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Winter driving adds distinct dangers to our daily commutes and cruises. A lower coefficient of friction and unforeseen issues could turn a routine romp into a crash and hours of being stranded on the highway. However, you can feel confident driving in the snow with these implements in your car.

Keep these five things in your car to stay safe while driving in the snow

In addition to keeping up with your car’s maintenance schedule and driving on healthy, seasonally appropriate tires, you should keep winter essentials in your car.

  • Blankets, warming layers
  • Phone charging equipment
  • Emergency kit
  • Gritting material
  • Combination ice scraper/brush

Accidents, road closures, and breakdowns could mean time spent in your car. I recommend keeping blankets or warming layers in your car to stay warm and fend off hypothermia in an emergency. What’s more, drivers should always have a charged cell phone when driving in the snow. That, and the means to keep it charged. A portable battery charger can add vital minutes to a phone’s capacity. 

Based on my experiences as a firefighter, I can’t tout the importance of an emergency kit enough. Basic first aid materials, a flashlight with extra batteries, a seatbelt cutter, a window smashing tool, and water are musts in a well-stocked emergency kit. Additionally, firefighters recommend a high-visibility vest and a road triangle to warn other motorists of your situation.

Snow, ice, and slush can trap your vehicle and limit traction. This is where gritting material comes in. In addition to adding weight to your trunk, gritting material like sand or kitty litter can give your vehicle extra purchase when driving through the snow and ice.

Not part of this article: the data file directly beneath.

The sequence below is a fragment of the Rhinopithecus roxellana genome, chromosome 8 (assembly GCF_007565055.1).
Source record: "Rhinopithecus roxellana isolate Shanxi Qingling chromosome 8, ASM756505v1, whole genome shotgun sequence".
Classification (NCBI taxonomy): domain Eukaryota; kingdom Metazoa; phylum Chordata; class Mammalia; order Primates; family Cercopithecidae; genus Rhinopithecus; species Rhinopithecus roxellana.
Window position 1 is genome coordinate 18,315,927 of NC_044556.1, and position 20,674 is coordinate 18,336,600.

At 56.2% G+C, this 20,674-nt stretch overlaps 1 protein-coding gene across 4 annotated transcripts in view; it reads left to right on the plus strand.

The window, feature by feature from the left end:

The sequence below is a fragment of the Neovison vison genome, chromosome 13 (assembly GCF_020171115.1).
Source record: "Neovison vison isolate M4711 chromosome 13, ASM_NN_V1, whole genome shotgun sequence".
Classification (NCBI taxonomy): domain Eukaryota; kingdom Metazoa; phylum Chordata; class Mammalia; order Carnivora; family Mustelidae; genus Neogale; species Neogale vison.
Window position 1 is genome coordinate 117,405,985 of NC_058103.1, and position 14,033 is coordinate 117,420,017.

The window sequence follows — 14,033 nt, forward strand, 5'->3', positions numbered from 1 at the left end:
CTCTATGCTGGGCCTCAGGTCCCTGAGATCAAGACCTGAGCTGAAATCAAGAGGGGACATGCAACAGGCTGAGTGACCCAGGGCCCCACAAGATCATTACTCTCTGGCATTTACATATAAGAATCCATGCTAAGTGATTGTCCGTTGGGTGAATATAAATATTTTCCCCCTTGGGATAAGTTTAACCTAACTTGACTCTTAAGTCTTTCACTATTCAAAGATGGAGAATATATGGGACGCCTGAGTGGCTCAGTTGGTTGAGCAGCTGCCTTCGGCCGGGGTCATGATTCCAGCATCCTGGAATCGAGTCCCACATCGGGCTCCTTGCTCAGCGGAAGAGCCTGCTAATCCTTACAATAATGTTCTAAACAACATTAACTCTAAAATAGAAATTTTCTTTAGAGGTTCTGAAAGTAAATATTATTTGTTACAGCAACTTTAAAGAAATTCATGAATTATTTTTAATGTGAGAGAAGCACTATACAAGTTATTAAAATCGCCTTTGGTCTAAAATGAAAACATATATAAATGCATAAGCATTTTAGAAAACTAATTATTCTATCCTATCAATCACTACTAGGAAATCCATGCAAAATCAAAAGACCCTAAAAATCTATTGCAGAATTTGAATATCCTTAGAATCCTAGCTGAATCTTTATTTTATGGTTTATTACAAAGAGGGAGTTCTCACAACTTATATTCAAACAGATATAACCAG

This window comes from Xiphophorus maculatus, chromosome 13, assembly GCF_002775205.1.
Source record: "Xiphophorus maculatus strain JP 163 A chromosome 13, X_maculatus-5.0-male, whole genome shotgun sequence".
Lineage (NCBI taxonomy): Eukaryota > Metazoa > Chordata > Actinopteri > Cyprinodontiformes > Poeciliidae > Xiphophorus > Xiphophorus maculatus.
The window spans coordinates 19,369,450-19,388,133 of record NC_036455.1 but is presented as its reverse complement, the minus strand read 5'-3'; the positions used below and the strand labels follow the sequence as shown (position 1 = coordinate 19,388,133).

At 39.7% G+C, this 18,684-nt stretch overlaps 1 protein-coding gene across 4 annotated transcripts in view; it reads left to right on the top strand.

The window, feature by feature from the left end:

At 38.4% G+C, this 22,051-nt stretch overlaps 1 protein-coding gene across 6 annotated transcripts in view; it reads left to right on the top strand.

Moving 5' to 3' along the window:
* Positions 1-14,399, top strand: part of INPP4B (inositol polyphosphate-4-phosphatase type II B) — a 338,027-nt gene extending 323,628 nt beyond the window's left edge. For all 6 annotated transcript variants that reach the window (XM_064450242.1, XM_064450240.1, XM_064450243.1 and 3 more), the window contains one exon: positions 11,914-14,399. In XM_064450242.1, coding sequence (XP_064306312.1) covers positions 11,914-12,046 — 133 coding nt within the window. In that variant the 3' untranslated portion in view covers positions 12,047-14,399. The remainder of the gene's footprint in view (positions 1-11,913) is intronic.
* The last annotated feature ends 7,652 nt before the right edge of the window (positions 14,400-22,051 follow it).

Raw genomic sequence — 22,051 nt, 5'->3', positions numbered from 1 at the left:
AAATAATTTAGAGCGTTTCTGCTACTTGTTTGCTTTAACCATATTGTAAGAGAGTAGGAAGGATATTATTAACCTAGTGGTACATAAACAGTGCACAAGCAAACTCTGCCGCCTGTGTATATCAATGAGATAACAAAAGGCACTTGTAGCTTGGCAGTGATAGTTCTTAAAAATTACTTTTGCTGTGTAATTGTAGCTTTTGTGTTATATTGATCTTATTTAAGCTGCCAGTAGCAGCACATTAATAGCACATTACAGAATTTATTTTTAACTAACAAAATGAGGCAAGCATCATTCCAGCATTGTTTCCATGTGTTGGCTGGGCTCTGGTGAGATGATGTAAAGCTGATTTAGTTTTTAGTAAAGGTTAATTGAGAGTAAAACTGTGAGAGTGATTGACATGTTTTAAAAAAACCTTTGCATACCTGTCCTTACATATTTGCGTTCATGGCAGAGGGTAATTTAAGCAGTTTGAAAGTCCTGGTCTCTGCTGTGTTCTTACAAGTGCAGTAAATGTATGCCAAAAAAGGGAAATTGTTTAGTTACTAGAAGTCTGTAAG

A person scrapes ice on their windshield before driving in the snow.
Ice scraper | Milan Krasula via iStock

While it might seem more of a convenience than a necessity, a combination ice scraper/brush can come in handy. Despite storing my car in a garage before every shift, I would routinely leave the fire station after a shift to find a buried car. A scraper/brush tool could be your ticket to getting back on the road sooner rather than later.

Even in climates where you wouldn’t expect snowfall, a combination ice scraper/brush could help you stay one step ahead of winter weather. For instance, Central Texas has experienced unseasonable freezes and limited snowfall over the last few winters. As a result, over a million Austinites didn’t have the tools to deal with snow and ice.

That said, the most important thing to stay safe while driving in the snow is a dependable set of winter tires. Winter tires are better for driving in the snow than all-wheel drive (AWD) on all-season rubber. Traction is vital in inclement weather.